• Member – $13,604 per annum

Te Hiku Community Board

  • Chairperson – $27,775 per annum
  • Member – $13,888 per annum

Kaipara District Council

  • Mayor – $119,000 per annum
  • Deputy Mayor – $55,837 per annum
  • Councillors with no additional responsibilities – $44,139 per annum
  • Councillor (Minimum Allowable Remuneration) – $30,497

Whangārei District Council

  • Mayor – $156,000 per annum
  • Deputy Mayor – $86,087 per annum
  • Chairperson Infrastructure Committee – $75,327 per annum
  • Chairperson Community Development Committee – $75,327 per annum
  • Chairperson Strategy, Planning and Development Committee – $75,327 per annum
  • Chairperson Te Karearea Strategic Partnership Forum Standing Committee – $75,327 per annum
  • Chairperson Civic Honours Committee – $59,185 per annum
  • Councillor with no additional responsibilities – $53,805 per annum
  • Councillor (Minimum Allowable Remuneration) – $49,360 per annum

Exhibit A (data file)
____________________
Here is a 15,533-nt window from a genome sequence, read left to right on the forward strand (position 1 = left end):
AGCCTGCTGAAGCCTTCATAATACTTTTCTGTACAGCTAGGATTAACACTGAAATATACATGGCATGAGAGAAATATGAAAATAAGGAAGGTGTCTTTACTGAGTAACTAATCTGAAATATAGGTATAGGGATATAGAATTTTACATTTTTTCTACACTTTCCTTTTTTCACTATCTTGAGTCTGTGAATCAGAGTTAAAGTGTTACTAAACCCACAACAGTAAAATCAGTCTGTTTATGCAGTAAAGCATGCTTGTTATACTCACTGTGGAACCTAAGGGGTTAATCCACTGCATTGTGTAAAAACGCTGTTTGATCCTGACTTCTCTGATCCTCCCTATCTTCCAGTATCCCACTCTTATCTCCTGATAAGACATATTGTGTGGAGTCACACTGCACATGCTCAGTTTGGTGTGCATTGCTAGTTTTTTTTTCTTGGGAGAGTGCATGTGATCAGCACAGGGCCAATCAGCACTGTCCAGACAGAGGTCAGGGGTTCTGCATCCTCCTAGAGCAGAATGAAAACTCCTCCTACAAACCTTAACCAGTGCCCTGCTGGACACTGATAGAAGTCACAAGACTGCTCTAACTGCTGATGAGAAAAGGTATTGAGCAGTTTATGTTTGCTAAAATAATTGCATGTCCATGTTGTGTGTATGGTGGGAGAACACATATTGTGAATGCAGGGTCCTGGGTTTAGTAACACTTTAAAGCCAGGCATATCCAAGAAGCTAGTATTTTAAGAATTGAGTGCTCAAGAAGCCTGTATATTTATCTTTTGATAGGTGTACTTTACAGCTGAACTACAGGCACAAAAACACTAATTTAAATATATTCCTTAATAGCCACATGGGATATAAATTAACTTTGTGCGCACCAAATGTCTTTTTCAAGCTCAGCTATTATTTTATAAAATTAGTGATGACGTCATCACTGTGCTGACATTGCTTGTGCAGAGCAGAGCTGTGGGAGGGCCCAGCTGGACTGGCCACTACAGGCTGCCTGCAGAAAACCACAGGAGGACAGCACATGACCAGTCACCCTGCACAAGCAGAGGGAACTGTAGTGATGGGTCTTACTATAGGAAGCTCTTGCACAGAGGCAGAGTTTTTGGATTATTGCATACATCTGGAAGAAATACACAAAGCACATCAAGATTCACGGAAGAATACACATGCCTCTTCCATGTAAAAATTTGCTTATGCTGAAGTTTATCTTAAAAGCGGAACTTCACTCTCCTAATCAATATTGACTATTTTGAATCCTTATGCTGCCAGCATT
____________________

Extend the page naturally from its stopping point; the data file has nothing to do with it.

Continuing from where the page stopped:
Northland Regional Council

  • Chairperson – $126,500 per annum
  • Deputy Chairperson – $79,181 per annum
  • Councillor (with additional responsibilities) – $71,681 per annum
  • Councillor (Minimum Allowable Renumeration) – $53,710 per annum

Further information can be found at www.remauthority.govt.nz

Where do I return my nomination paper?

To the main office of the Council you are standing for:

Far North District Council

5 Memorial Avenue, Kaikohe

Kaipara District Council

32 Hokianga Road, Dargaville

Whangārei District Council

Forum North, Rust Avenue, Whangārei

Northland Regional Council

36 Water Street, Whangārei

Or posted to the Electoral Officer

The Electoral Officer,
PO Box 5135,
Wellesley Street,
Auckland 1141